Yukon miner Tony Beets and Tamarack Inc. were handed a $31,000 fine for an incident where two men Beets was working with poured gasoline on a pond and lit it on fire. (Joel Krahn/Yukon News)

Gold Rush star Tony Beets to appeal pond fire fines

The Yukon miner will appeal the $31k in fines he and his company are facing for Water Act violations

Reality television star Tony Beets and his mining company Tamarack Inc. will be back in court next spring to try and reduce the $31,000 in fines they face for violating the Yukon Waters Act.

Beets and Tamarack Inc. were fined by territorial court judge Peter Chisholm in August after being found guilty of permitting the deposit of waste into a water management area. They were also convicted of failing to report it after one of Beets’s subcontractors poured about a gallon of gasoline into a dredge pond in 2014 and another employee set it on fire. The actions were caught on camera and aired as part of the Discovery Channel’s popular television series, Gold Rush.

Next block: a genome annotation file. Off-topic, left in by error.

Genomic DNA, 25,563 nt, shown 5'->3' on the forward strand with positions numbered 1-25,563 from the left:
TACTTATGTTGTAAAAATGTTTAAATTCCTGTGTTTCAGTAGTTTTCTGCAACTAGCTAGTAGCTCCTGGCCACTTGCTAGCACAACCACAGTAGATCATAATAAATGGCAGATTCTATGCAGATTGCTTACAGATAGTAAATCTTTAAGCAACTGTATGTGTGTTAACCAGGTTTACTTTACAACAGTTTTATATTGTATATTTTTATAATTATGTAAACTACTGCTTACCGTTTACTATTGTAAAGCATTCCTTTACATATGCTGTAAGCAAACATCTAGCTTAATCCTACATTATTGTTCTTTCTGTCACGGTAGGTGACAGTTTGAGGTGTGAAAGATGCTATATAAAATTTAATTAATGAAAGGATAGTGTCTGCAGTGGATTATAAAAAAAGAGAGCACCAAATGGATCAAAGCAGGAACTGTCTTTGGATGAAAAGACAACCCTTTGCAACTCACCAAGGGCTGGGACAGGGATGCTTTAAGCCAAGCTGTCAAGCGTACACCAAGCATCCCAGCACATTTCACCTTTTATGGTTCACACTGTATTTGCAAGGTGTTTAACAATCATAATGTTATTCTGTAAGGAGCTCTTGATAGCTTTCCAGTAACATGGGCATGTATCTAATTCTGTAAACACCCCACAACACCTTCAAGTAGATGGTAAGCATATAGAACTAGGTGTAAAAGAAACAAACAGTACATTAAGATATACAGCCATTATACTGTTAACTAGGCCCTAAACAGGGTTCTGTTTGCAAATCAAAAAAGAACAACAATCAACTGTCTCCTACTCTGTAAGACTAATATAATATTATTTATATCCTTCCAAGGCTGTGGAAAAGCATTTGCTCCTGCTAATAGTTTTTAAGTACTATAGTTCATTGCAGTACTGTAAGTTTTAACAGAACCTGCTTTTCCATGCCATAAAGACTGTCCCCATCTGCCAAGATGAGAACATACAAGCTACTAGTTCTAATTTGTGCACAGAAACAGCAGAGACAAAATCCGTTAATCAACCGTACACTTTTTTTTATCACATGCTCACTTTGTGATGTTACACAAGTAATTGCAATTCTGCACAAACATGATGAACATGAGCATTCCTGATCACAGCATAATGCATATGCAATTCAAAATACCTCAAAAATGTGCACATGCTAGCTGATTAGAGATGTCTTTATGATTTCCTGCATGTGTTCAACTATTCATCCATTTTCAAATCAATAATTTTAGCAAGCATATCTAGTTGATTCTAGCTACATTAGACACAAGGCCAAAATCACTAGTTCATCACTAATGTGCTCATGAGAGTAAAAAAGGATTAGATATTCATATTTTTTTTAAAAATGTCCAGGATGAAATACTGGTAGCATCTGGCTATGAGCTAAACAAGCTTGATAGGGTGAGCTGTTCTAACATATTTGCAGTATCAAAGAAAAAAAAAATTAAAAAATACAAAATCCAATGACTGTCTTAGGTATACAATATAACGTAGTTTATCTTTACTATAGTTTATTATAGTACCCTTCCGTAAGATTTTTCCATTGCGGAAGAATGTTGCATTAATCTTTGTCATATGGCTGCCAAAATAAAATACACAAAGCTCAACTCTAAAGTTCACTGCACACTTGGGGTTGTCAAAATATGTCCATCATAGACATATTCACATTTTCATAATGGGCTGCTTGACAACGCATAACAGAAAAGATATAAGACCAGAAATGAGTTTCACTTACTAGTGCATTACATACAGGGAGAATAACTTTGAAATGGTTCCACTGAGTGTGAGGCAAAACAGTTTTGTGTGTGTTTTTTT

Tamarack Inc. was also found guilty of two counts of failing to comply with the conditions of its water licence in relation to the incident.

Both Beets and Tamarack Inc. had pleaded not guilty to the charges.

Beets’s lawyer, André Roothman, was in court Oct. 17 to set a date for the appeal hearing.

A notice of appeal, originally filed Sept. 20, argues that Chisholm “erred” in finding that Tamarack Inc. allowed waste to be deposited into the water and violated the conditions of its water licence. It also argues that Chisholm failed to apply the rule against multiple convictions for the same incident by finding Tamarack Inc. guilty of violating its water licence on top of allowing waste to be deposited and failing to report it. As a remedy, the appeal asks for the convictions on permitting the deposit of waste into the water, for which Tamarack Inc. was fined $10,000, and the two convictions of violating its water licence, for which the company was fined $5,000 each, to be set aside.

As well, the appeal argues that “the fines are unduly harsh and disproportionate to the minor nature of the offence.” It asks for the fines to be set aside and substituted with “lesser fines that (reflect) the minor nature of the offences.”

The appeal hearing is scheduled for April 5, 2018.

Contact Jackie Hong at jackie.hong@yukon-news.com

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